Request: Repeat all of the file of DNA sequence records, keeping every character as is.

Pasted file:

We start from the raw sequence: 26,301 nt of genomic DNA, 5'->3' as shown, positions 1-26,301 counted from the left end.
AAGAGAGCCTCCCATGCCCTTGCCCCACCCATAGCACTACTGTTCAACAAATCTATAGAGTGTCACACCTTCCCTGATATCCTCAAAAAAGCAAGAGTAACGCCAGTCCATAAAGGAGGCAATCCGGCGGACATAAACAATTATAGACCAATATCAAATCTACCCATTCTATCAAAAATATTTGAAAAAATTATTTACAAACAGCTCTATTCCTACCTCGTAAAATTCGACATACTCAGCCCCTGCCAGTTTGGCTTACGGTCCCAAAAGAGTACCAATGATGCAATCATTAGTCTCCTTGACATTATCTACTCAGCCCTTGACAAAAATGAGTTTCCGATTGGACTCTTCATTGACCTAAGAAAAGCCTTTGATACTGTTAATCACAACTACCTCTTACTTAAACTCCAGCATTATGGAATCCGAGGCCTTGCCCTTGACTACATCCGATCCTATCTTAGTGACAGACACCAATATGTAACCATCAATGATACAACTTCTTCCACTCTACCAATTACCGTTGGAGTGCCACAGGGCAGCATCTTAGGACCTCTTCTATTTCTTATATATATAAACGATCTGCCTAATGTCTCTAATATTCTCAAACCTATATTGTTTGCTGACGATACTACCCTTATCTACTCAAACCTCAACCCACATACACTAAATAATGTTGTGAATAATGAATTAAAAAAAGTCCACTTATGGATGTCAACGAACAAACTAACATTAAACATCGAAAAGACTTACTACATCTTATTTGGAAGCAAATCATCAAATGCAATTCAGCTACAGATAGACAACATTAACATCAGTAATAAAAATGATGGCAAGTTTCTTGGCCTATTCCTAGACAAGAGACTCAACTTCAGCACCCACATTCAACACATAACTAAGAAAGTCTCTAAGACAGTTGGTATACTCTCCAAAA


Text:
We start from the raw sequence: 26,301 nt of genomic DNA, 5'->3' as shown, positions 1-26,301 counted from the left end.
AAGAGAGCCTCCCATGCCCTTGCCCCACCCATAGCACTACTGTTCAACAAATCTATAGAGTGTCACACCTTCCCTGATATCCTCAAAAAAGCAAGAGTAACGCCAGTCCATAAAGGAGGCAATCCGGCGGACATAAACAATTATAGACCAATATCAAATCTACCCATTCTATCAAAAATATTTGAAAAAATTATTTACAAACAGCTCTATTCCTACCTCGTAAAATTCGACATACTCAGCCCCTGCCAGTTTGGCTTACGGTCCCAAAAGAGTACCAATGATGCAATCATTAGTCTCCTTGACATTATCTACTCAGCCCTTGACAAAAATGAGTTTCCGATTGGACTCTTCATTGACCTAAGAAAAGCCTTTGATACTGTTAATCACAACTACCTCTTACTTAAACTCCAGCATTATGGAATCCGAGGCCTTGCCCTTGACTACATCCGATCCTATCTTAGTGACAGACACCAATATGTAACCATCAATGATACAACTTCTTCCACTCTACCAATTACCGTTGGAGTGCCACAGGGCAGCATCTTAGGACCTCTTCTATTTCTTATATATATAAACGATCTGCCTAATGTCTCTAATATTCTCAAACCTATATTGTTTGCTGACGATACTACCCTTATCTACTCAAACCTCAACCCACATACACTAAATAATGTTGTGAATAATGAATTAAAAAAAGTCCACTTATGGATGTCAACGAACAAACTAACATTAAACATCGAAAAGACTTACTACATCTTATTTGGAAGCAAATCATCAAATGCAATTCAGCTACAGATAGACAACATTAACATCAGTAATAAAAATGATGGCAAGTTTCTTGGCCTATTCCTAGACAAGAGACTCAACTTCAGCACCCACATTCAACACATAACTAAGAAAGTCTCTAAGACAGTTGGTATACTCTCCAAAA